Guiding resources should be shared; focus on those that are research-based and give clear-cut examples, such as this one provided by PBIS.
Encourage Self-Management and Emotional Regulation while Students Learn Virtually
As stated above, settling into a routine promotes a person’s social and emotional wellbeing. One by-product of setting virtual learning expectations is helping students practice self-management skills, such as changing out of pajamas for video chats and sitting up, not laying down on a bed or couch, while completing schoolwork. Promoting these expectations gives students a sense of normalcy and can lead to conversations about social thinking and social norms.
But teachers shouldn’t rely on kids only learning these soft skills inadvertently. Educators should intentionally consider the students’ social and emotional needs while lesson planning. One way to be an empathetic educator is to allow students to ease into virtual meetings by giving time to connect with peers.
If a class is content-driven and on a time crunch, allotting even ten minutes for students to greet one another, share favourite items in their home, or discuss how they are spending their time will lead to a more focused and connected environment.
It’s essential to give students the opportunity to participate, but equally important to not force it upon them. Some students may not want to verbally engage during these vulnerable times, but that doesn’t mean that they shouldn’t continue practicing self-regulation.
Teachers can model talking about coping strategies (such as exercising, journaling, or using virtual wellness tools) to keep their minds and bodies active. Alternatively, educators can implement direct social-emotional instruction by using vetted online programming.
One such program is Xello. Xello’s lessons direct students through interactive activities in which they identify executive functioning skills as well as learn about the importance of emotional regulation. Xello’s future-planning tools also provide an optimistic reminder for students that, one day, life will regain a sense of normalcy.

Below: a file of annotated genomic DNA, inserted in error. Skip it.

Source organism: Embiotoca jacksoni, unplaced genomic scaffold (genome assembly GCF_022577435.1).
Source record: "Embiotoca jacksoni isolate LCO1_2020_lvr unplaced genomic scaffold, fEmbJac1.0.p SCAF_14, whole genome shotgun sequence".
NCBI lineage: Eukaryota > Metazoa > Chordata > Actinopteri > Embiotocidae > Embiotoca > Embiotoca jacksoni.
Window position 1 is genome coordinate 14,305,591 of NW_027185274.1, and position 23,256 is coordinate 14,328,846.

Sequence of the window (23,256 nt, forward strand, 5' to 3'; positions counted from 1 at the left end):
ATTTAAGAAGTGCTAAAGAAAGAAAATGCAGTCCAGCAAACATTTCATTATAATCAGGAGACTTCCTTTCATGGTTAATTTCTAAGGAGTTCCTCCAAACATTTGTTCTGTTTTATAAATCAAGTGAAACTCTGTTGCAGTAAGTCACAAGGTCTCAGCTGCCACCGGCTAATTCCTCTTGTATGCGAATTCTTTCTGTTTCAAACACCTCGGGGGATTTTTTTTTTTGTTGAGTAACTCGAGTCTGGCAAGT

By assigning lessons that take social-emotional wellness into consideration, without actually discussing current issues, Xello grants students a needed break from media coverage while still encouraging self-regulation.
Lean on Help From School Counselors, Psychologists, and Social Workers
Even though creating new routines and strengthening student connectedness are vital to virtual learning success, these practices won’t fully sweep away students’ worries. From food insecurity to missing in-person interactions, kids may be experiencing chronic stress or secondary trauma. It is important for educators to look out for these three main indicators:
- Physical reactions: This includes exhaustion, headaches, stomachaches, sleeping or eating, and abnormal confusion.
- Emotional symptoms: Students may express excessive anxiety, feelings of anger, demoralization, distressing dreams, and suicidal thoughts.
- Social signs: Interpersonal problems may show through new difficulties in relationships, outbursts, social withdrawal, and substance abuse.
If you see these forms of stress manifesting in students, it’s critical to communicate your concerns to the appropriate school helpers. Connecting with your school counselor, psychologist, or social worker not only takes the burden off your shoulders but signals to the student that you care about his or her wellbeing.
Mental wellness professionals are trained to reduce barriers of learning; they have an abundance of resources and tips to help families navigate these unstable times and can connect them with the right support.
If your school does not have any type of mental wellness professional, speak to your administration to determine what your course of action should be if you suspect a child to be in physical or emotional danger. This knowledge should not rest on your shoulders alone.
In short, educators should rely on what they learned week one in undergraduate classes. Teaching is about developing relationships with students and investing in that child’s whole self. While reading books and memorizing history facts are important, right now children need to know that, if nothing else, their teacher is in their corner.